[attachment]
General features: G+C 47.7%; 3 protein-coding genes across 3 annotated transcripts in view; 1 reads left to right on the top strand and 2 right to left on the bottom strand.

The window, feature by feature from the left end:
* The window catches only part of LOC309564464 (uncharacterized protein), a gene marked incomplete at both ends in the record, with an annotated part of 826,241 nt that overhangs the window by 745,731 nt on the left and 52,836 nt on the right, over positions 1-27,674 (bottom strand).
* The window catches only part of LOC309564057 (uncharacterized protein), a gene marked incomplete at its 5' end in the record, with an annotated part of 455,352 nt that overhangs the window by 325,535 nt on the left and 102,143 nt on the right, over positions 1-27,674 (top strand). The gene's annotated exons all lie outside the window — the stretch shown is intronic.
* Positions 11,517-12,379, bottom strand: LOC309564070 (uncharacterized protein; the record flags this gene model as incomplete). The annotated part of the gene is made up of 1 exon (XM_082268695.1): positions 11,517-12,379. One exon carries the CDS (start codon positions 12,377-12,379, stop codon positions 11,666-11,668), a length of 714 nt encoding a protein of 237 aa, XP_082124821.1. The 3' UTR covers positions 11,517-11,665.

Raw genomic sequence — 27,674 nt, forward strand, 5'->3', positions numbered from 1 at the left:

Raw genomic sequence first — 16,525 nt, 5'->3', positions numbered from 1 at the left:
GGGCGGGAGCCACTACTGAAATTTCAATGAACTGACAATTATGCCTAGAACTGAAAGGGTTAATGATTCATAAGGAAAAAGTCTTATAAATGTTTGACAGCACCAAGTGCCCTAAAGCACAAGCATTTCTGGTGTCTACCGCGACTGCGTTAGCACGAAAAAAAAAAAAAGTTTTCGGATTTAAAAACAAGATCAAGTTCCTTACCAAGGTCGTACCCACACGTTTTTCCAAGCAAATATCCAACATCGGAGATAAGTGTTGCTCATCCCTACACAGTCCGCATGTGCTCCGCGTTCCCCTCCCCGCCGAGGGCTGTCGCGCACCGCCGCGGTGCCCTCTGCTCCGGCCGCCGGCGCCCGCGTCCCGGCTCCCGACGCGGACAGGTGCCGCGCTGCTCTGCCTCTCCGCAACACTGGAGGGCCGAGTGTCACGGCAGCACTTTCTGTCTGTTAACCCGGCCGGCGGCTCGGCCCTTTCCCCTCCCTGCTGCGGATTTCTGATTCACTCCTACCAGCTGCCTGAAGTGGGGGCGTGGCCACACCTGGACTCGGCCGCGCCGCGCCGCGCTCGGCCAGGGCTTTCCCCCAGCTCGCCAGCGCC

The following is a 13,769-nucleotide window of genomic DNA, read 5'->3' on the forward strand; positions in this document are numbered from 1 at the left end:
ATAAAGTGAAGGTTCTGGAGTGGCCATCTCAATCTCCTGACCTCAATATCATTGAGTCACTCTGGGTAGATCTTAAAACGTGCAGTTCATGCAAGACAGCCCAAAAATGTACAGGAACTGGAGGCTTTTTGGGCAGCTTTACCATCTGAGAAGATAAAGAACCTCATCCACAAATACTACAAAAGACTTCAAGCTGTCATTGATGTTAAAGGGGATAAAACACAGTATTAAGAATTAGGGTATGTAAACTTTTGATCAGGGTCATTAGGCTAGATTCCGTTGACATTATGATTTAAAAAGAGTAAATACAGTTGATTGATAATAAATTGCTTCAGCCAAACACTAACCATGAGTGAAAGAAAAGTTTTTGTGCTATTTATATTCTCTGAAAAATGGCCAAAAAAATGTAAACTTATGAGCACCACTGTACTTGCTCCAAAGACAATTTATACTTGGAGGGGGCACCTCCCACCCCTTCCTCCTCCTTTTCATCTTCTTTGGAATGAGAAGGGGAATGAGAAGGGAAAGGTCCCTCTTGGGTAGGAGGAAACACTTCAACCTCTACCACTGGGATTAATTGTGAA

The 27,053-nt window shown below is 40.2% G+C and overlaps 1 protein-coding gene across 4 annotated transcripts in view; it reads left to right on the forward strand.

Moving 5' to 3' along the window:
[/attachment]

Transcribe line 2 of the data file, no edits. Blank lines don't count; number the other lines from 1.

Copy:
The window, feature by feature from the left end: